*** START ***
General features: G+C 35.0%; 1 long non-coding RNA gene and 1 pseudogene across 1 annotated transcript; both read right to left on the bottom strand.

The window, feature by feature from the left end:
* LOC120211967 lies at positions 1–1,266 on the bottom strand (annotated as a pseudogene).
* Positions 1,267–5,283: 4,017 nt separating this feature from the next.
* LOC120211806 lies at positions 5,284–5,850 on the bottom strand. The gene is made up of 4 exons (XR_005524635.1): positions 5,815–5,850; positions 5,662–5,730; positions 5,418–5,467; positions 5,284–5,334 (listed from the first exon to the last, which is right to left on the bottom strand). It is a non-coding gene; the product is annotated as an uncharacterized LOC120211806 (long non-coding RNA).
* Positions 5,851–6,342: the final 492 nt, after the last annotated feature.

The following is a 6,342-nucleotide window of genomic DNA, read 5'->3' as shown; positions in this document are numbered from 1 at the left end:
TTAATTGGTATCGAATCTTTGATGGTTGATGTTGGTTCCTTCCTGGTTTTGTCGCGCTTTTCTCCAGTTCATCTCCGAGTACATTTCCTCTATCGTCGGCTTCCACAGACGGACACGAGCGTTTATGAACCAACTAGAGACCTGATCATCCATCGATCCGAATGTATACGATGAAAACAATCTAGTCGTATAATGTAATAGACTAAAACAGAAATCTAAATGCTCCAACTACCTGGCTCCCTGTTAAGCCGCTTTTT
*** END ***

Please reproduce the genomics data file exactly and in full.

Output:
General features: G+C 35.0%; 1 long non-coding RNA gene and 1 pseudogene across 1 annotated transcript; both read right to left on the bottom strand.

The window, feature by feature from the left end:
* LOC120211967 lies at positions 1–1,266 on the bottom strand (annotated as a pseudogene).
* Positions 1,267–5,283: 4,017 nt separating this feature from the next.
* LOC120211806 lies at positions 5,284–5,850 on the bottom strand. The gene is made up of 4 exons (XR_005524635.1): positions 5,815–5,850; positions 5,662–5,730; positions 5,418–5,467; positions 5,284–5,334 (listed from the first exon to the last, which is right to left on the bottom strand). It is a non-coding gene; the product is annotated as an uncharacterized LOC120211806 (long non-coding RNA).
* Positions 5,851–6,342: the final 492 nt, after the last annotated feature.

The following is a 6,342-nucleotide window of genomic DNA, read 5'->3' as shown; positions in this document are numbered from 1 at the left end:
TTAATTGGTATCGAATCTTTGATGGTTGATGTTGGTTCCTTCCTGGTTTTGTCGCGCTTTTCTCCAGTTCATCTCCGAGTACATTTCCTCTATCGTCGGCTTCCACAGACGGACACGAGCGTTTATGAACCAACTAGAGACCTGATCATCCATCGATCCGAATGTATACGATGAAAACAATCTAGTCGTATAATGTAATAGACTAAAACAGAAATCTAAATGCTCCAACTACCTGGCTCCCTGTTAAGCCGCTTTTT